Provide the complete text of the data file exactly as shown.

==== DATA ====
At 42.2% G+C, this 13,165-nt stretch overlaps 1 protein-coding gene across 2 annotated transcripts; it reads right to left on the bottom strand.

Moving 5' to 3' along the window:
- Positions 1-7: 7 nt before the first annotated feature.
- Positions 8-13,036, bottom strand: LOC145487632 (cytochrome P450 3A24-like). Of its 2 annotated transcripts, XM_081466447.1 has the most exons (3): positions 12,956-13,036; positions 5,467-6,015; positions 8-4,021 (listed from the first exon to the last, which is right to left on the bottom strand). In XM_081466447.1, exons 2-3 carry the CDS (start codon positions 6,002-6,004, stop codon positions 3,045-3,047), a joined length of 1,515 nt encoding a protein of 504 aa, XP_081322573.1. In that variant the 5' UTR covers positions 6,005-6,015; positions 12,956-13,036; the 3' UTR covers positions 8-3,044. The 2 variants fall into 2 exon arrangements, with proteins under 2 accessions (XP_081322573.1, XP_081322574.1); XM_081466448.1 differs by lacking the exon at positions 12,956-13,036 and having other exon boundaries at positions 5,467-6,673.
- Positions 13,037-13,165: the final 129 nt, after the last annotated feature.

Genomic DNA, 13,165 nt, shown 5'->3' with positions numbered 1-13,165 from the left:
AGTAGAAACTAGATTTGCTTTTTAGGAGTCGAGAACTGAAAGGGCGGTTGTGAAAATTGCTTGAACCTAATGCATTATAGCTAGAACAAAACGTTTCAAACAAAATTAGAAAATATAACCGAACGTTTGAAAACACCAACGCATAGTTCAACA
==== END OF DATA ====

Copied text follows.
At 42.2% G+C, this 13,165-nt stretch overlaps 1 protein-coding gene across 2 annotated transcripts; it reads right to left on the bottom strand.

Moving 5' to 3' along the window:
- Positions 1-7: 7 nt before the first annotated feature.
- Positions 8-13,036, bottom strand: LOC145487632 (cytochrome P450 3A24-like). Of its 2 annotated transcripts, XM_081466447.1 has the most exons (3): positions 12,956-13,036; positions 5,467-6,015; positions 8-4,021 (listed from the first exon to the last, which is right to left on the bottom strand). In XM_081466447.1, exons 2-3 carry the CDS (start codon positions 6,002-6,004, stop codon positions 3,045-3,047), a joined length of 1,515 nt encoding a protein of 504 aa, XP_081322573.1. In that variant the 5' UTR covers positions 6,005-6,015; positions 12,956-13,036; the 3' UTR covers positions 8-3,044. The 2 variants fall into 2 exon arrangements, with proteins under 2 accessions (XP_081322573.1, XP_081322574.1); XM_081466448.1 differs by lacking the exon at positions 12,956-13,036 and having other exon boundaries at positions 5,467-6,673.
- Positions 13,037-13,165: the final 129 nt, after the last annotated feature.

Genomic DNA, 13,165 nt, shown 5'->3' with positions numbered 1-13,165 from the left:
AGTAGAAACTAGATTTGCTTTTTAGGAGTCGAGAACTGAAAGGGCGGTTGTGAAAATTGCTTGAACCTAATGCATTATAGCTAGAACAAAACGTTTCAAACAAAATTAGAAAATATAACCGAACGTTTGAAAACACCAACGCATAGTTCAACA